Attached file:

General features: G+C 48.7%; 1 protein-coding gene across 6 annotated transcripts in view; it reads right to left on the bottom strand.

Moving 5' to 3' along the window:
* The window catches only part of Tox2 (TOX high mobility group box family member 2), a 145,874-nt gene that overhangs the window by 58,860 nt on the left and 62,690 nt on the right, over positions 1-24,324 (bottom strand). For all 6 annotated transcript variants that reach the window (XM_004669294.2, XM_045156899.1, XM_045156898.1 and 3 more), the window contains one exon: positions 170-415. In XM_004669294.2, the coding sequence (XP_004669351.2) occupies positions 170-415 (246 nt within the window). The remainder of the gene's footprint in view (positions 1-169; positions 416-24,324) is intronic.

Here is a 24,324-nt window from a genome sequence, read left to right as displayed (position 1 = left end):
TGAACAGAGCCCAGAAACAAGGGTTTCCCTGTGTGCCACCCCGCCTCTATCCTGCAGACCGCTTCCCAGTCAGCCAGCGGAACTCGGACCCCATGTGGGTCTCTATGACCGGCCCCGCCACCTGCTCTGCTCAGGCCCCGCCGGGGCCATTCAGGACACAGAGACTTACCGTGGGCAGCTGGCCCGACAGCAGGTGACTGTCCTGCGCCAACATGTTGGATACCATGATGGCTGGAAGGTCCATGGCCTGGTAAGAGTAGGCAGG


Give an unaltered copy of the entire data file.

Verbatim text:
General features: G+C 48.7%; 1 protein-coding gene across 6 annotated transcripts in view; it reads right to left on the bottom strand.

Moving 5' to 3' along the window:
* The window catches only part of Tox2 (TOX high mobility group box family member 2), a 145,874-nt gene that overhangs the window by 58,860 nt on the left and 62,690 nt on the right, over positions 1-24,324 (bottom strand). For all 6 annotated transcript variants that reach the window (XM_004669294.2, XM_045156899.1, XM_045156898.1 and 3 more), the window contains one exon: positions 170-415. In XM_004669294.2, the coding sequence (XP_004669351.2) occupies positions 170-415 (246 nt within the window). The remainder of the gene's footprint in view (positions 1-169; positions 416-24,324) is intronic.

Here is a 24,324-nt window from a genome sequence, read left to right as displayed (position 1 = left end):
TGAACAGAGCCCAGAAACAAGGGTTTCCCTGTGTGCCACCCCGCCTCTATCCTGCAGACCGCTTCCCAGTCAGCCAGCGGAACTCGGACCCCATGTGGGTCTCTATGACCGGCCCCGCCACCTGCTCTGCTCAGGCCCCGCCGGGGCCATTCAGGACACAGAGACTTACCGTGGGCAGCTGGCCCGACAGCAGGTGACTGTCCTGCGCCAACATGTTGGATACCATGATGGCTGGAAGGTCCATGGCCTGGTAAGAGTAGGCAGG